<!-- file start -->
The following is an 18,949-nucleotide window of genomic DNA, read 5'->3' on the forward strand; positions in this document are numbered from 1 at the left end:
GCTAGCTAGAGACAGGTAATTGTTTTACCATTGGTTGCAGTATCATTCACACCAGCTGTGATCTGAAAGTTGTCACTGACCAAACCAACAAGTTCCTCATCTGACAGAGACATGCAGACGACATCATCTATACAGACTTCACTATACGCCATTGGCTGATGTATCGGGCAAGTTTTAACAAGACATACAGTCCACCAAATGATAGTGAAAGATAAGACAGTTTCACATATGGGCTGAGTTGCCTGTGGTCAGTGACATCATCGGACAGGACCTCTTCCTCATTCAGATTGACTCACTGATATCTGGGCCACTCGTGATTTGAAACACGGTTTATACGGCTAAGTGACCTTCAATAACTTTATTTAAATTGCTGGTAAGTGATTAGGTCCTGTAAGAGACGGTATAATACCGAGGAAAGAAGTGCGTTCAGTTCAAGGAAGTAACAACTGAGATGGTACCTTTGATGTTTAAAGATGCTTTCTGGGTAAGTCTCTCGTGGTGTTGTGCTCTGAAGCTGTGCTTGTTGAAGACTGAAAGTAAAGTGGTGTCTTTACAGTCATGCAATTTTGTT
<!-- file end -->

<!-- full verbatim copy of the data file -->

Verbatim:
The following is an 18,949-nucleotide window of genomic DNA, read 5'->3' on the forward strand; positions in this document are numbered from 1 at the left end:
GCTAGCTAGAGACAGGTAATTGTTTTACCATTGGTTGCAGTATCATTCACACCAGCTGTGATCTGAAAGTTGTCACTGACCAAACCAACAAGTTCCTCATCTGACAGAGACATGCAGACGACATCATCTATACAGACTTCACTATACGCCATTGGCTGATGTATCGGGCAAGTTTTAACAAGACATACAGTCCACCAAATGATAGTGAAAGATAAGACAGTTTCACATATGGGCTGAGTTGCCTGTGGTCAGTGACATCATCGGACAGGACCTCTTCCTCATTCAGATTGACTCACTGATATCTGGGCCACTCGTGATTTGAAACACGGTTTATACGGCTAAGTGACCTTCAATAACTTTATTTAAATTGCTGGTAAGTGATTAGGTCCTGTAAGAGACGGTATAATACCGAGGAAAGAAGTGCGTTCAGTTCAAGGAAGTAACAACTGAGATGGTACCTTTGATGTTTAAAGATGCTTTCTGGGTAAGTCTCTCGTGGTGTTGTGCTCTGAAGCTGTGCTTGTTGAAGACTGAAAGTAAAGTGGTGTCTTTACAGTCATGCAATTTTGTT